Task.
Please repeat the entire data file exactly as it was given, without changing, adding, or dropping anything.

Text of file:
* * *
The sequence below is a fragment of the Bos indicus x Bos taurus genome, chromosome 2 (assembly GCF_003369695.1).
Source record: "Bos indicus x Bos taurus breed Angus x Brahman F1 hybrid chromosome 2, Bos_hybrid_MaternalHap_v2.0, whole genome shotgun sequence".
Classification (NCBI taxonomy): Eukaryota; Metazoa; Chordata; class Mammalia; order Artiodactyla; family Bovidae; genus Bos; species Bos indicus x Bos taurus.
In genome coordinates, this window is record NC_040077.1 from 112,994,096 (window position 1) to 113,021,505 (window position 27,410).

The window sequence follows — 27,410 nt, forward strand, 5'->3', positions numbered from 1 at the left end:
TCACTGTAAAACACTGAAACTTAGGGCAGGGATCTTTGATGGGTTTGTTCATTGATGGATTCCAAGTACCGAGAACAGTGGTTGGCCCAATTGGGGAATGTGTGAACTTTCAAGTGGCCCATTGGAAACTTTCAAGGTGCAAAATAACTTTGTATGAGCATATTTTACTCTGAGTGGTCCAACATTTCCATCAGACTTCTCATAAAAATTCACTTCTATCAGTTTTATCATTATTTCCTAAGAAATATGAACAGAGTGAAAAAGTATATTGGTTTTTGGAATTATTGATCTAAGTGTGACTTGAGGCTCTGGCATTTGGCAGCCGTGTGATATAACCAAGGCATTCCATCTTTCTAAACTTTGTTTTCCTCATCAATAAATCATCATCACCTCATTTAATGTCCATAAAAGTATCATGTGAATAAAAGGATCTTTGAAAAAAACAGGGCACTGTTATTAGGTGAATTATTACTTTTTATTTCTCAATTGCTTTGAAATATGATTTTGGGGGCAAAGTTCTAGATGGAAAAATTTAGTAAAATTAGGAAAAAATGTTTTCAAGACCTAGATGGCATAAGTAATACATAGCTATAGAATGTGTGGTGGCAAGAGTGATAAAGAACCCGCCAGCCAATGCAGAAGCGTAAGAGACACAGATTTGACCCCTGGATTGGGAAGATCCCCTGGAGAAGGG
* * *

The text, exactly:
The sequence below is a fragment of the Bos indicus x Bos taurus genome, chromosome 2 (assembly GCF_003369695.1).
Source record: "Bos indicus x Bos taurus breed Angus x Brahman F1 hybrid chromosome 2, Bos_hybrid_MaternalHap_v2.0, whole genome shotgun sequence".
Classification (NCBI taxonomy): Eukaryota; Metazoa; Chordata; class Mammalia; order Artiodactyla; family Bovidae; genus Bos; species Bos indicus x Bos taurus.
In genome coordinates, this window is record NC_040077.1 from 112,994,096 (window position 1) to 113,021,505 (window position 27,410).

The window sequence follows — 27,410 nt, forward strand, 5'->3', positions numbered from 1 at the left end:
TCACTGTAAAACACTGAAACTTAGGGCAGGGATCTTTGATGGGTTTGTTCATTGATGGATTCCAAGTACCGAGAACAGTGGTTGGCCCAATTGGGGAATGTGTGAACTTTCAAGTGGCCCATTGGAAACTTTCAAGGTGCAAAATAACTTTGTATGAGCATATTTTACTCTGAGTGGTCCAACATTTCCATCAGACTTCTCATAAAAATTCACTTCTATCAGTTTTATCATTATTTCCTAAGAAATATGAACAGAGTGAAAAAGTATATTGGTTTTTGGAATTATTGATCTAAGTGTGACTTGAGGCTCTGGCATTTGGCAGCCGTGTGATATAACCAAGGCATTCCATCTTTCTAAACTTTGTTTTCCTCATCAATAAATCATCATCACCTCATTTAATGTCCATAAAAGTATCATGTGAATAAAAGGATCTTTGAAAAAAACAGGGCACTGTTATTAGGTGAATTATTACTTTTTATTTCTCAATTGCTTTGAAATATGATTTTGGGGGCAAAGTTCTAGATGGAAAAATTTAGTAAAATTAGGAAAAAATGTTTTCAAGACCTAGATGGCATAAGTAATACATAGCTATAGAATGTGTGGTGGCAAGAGTGATAAAGAACCCGCCAGCCAATGCAGAAGCGTAAGAGACACAGATTTGACCCCTGGATTGGGAAGATCCCCTGGAGAAGGG